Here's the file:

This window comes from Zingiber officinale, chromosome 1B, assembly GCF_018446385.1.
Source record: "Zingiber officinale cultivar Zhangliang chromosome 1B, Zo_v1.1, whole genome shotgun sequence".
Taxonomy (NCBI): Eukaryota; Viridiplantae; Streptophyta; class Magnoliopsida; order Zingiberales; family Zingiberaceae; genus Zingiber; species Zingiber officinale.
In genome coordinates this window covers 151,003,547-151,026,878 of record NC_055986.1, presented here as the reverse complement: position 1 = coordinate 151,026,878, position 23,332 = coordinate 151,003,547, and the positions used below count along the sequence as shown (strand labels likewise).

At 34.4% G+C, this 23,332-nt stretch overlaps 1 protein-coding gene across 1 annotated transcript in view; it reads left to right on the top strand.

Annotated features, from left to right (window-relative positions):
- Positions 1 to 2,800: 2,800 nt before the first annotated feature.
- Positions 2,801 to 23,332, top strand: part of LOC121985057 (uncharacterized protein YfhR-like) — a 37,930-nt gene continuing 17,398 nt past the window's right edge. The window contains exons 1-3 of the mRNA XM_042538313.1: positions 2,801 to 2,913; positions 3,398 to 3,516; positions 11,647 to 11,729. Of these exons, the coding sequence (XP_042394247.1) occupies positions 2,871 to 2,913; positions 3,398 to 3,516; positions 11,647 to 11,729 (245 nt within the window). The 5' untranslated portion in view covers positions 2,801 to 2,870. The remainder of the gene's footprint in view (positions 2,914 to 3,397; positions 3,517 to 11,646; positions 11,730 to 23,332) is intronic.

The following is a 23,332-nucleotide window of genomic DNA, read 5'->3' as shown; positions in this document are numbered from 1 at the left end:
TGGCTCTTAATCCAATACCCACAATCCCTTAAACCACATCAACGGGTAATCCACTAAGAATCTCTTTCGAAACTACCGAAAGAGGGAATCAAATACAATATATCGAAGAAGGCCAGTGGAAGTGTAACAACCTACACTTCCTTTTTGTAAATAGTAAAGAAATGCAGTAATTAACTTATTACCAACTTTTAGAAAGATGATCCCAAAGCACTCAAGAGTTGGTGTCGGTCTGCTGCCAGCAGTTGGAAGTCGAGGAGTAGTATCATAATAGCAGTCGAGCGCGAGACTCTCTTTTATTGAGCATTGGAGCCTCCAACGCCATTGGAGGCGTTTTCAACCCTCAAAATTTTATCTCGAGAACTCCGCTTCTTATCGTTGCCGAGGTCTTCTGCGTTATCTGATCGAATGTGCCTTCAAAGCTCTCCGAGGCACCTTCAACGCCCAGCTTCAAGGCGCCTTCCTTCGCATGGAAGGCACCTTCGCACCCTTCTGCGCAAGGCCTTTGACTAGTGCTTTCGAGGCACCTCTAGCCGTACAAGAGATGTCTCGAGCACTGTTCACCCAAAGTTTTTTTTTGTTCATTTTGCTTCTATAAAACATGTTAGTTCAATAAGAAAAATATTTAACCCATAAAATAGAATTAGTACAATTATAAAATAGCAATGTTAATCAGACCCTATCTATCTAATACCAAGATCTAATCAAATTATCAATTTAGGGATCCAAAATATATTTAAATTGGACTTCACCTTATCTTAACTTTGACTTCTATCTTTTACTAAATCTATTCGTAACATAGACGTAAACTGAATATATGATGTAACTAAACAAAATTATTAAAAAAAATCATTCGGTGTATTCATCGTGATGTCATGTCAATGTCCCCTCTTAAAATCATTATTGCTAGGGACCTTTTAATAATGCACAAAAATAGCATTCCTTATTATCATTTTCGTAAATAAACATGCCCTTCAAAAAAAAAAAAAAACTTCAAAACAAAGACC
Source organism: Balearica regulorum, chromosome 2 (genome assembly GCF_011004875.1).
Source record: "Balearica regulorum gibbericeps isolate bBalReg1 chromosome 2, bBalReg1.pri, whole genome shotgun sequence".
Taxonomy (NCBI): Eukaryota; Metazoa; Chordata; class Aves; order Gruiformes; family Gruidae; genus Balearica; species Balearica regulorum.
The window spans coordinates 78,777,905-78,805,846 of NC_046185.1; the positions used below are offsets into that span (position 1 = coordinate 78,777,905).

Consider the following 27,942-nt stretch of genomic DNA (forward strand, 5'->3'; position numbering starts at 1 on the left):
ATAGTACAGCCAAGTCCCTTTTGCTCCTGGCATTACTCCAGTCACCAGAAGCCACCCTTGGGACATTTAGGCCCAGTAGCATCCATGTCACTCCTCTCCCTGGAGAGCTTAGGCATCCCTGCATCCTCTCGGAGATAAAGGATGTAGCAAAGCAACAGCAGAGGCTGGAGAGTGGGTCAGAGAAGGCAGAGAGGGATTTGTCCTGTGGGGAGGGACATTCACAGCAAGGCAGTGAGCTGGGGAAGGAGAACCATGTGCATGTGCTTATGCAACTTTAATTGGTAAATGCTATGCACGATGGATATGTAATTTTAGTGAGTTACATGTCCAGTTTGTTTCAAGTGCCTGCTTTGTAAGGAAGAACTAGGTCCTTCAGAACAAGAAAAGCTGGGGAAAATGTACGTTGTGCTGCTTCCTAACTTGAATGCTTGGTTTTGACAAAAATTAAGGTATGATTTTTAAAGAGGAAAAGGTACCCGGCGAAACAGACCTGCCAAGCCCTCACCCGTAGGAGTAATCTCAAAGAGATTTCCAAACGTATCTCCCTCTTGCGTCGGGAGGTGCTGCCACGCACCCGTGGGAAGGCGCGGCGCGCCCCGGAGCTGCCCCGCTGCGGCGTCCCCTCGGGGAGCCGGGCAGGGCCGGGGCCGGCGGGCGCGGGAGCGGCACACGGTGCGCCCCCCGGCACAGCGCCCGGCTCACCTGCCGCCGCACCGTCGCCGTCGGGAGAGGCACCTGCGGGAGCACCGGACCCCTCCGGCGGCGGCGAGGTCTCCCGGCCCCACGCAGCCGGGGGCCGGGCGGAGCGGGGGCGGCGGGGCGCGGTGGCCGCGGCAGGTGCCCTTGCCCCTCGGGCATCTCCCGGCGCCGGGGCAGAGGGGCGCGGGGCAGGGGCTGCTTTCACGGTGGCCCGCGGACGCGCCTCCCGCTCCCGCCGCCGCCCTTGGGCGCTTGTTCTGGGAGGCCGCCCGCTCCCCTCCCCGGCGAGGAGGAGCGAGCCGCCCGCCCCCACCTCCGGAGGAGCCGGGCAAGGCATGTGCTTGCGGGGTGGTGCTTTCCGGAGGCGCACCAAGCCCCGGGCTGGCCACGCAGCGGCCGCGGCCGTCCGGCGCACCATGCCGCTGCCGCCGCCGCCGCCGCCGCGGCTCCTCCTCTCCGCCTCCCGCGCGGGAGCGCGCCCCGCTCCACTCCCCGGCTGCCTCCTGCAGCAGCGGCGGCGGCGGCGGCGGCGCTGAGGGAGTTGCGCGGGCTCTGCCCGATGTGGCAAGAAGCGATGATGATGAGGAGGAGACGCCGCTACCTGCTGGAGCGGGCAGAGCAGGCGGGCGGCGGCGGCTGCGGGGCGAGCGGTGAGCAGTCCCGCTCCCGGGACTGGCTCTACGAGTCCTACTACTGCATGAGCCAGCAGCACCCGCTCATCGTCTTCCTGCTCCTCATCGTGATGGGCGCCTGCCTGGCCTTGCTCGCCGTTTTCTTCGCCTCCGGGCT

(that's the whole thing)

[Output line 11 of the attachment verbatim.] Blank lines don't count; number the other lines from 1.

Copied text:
Source organism: Balearica regulorum, chromosome 2 (genome assembly GCF_011004875.1).